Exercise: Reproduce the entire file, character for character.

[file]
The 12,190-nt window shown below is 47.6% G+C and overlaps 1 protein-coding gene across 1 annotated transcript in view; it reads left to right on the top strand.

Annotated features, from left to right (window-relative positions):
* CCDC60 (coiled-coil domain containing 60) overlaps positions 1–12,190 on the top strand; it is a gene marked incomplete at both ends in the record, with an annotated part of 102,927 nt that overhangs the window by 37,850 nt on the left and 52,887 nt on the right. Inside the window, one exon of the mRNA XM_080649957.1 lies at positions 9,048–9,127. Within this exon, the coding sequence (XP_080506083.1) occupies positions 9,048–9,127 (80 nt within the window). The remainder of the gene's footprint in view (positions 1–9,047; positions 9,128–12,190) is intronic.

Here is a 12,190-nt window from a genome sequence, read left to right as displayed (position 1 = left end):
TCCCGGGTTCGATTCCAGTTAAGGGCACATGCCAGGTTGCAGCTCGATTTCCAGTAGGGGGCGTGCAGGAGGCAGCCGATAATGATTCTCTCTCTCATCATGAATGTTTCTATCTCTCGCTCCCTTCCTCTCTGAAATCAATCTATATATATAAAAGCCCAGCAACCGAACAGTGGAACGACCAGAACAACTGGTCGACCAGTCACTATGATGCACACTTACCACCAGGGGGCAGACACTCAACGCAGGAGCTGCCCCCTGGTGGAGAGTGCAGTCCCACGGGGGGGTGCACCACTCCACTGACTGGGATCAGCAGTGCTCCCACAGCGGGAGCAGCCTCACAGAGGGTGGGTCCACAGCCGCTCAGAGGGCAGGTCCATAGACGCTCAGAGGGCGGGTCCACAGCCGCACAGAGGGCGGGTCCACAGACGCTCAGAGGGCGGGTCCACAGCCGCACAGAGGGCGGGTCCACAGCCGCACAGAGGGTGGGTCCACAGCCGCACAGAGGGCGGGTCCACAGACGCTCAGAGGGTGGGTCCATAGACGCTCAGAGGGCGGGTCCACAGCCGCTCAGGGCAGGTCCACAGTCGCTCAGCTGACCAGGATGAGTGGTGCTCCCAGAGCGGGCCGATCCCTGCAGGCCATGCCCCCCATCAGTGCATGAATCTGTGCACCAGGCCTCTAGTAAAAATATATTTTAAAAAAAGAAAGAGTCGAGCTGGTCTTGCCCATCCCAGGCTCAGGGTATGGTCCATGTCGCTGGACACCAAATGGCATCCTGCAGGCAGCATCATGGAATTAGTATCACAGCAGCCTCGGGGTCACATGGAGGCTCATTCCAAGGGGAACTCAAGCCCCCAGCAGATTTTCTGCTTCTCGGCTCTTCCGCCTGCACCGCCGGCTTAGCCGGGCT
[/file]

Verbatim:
The 12,190-nt window shown below is 47.6% G+C and overlaps 1 protein-coding gene across 1 annotated transcript in view; it reads left to right on the top strand.

Annotated features, from left to right (window-relative positions):
* CCDC60 (coiled-coil domain containing 60) overlaps positions 1–12,190 on the top strand; it is a gene marked incomplete at both ends in the record, with an annotated part of 102,927 nt that overhangs the window by 37,850 nt on the left and 52,887 nt on the right. Inside the window, one exon of the mRNA XM_080649957.1 lies at positions 9,048–9,127. Within this exon, the coding sequence (XP_080506083.1) occupies positions 9,048–9,127 (80 nt within the window). The remainder of the gene's footprint in view (positions 1–9,047; positions 9,128–12,190) is intronic.

Here is a 12,190-nt window from a genome sequence, read left to right as displayed (position 1 = left end):
TCCCGGGTTCGATTCCAGTTAAGGGCACATGCCAGGTTGCAGCTCGATTTCCAGTAGGGGGCGTGCAGGAGGCAGCCGATAATGATTCTCTCTCTCATCATGAATGTTTCTATCTCTCGCTCCCTTCCTCTCTGAAATCAATCTATATATATAAAAGCCCAGCAACCGAACAGTGGAACGACCAGAACAACTGGTCGACCAGTCACTATGATGCACACTTACCACCAGGGGGCAGACACTCAACGCAGGAGCTGCCCCCTGGTGGAGAGTGCAGTCCCACGGGGGGGTGCACCACTCCACTGACTGGGATCAGCAGTGCTCCCACAGCGGGAGCAGCCTCACAGAGGGTGGGTCCACAGCCGCTCAGAGGGCAGGTCCATAGACGCTCAGAGGGCGGGTCCACAGCCGCACAGAGGGCGGGTCCACAGACGCTCAGAGGGCGGGTCCACAGCCGCACAGAGGGCGGGTCCACAGCCGCACAGAGGGTGGGTCCACAGCCGCACAGAGGGCGGGTCCACAGACGCTCAGAGGGTGGGTCCATAGACGCTCAGAGGGCGGGTCCACAGCCGCTCAGGGCAGGTCCACAGTCGCTCAGCTGACCAGGATGAGTGGTGCTCCCAGAGCGGGCCGATCCCTGCAGGCCATGCCCCCCATCAGTGCATGAATCTGTGCACCAGGCCTCTAGTAAAAATATATTTTAAAAAAAGAAAGAGTCGAGCTGGTCTTGCCCATCCCAGGCTCAGGGTATGGTCCATGTCGCTGGACACCAAATGGCATCCTGCAGGCAGCATCATGGAATTAGTATCACAGCAGCCTCGGGGTCACATGGAGGCTCATTCCAAGGGGAACTCAAGCCCCCAGCAGATTTTCTGCTTCTCGGCTCTTCCGCCTGCACCGCCGGCTTAGCCGGGCT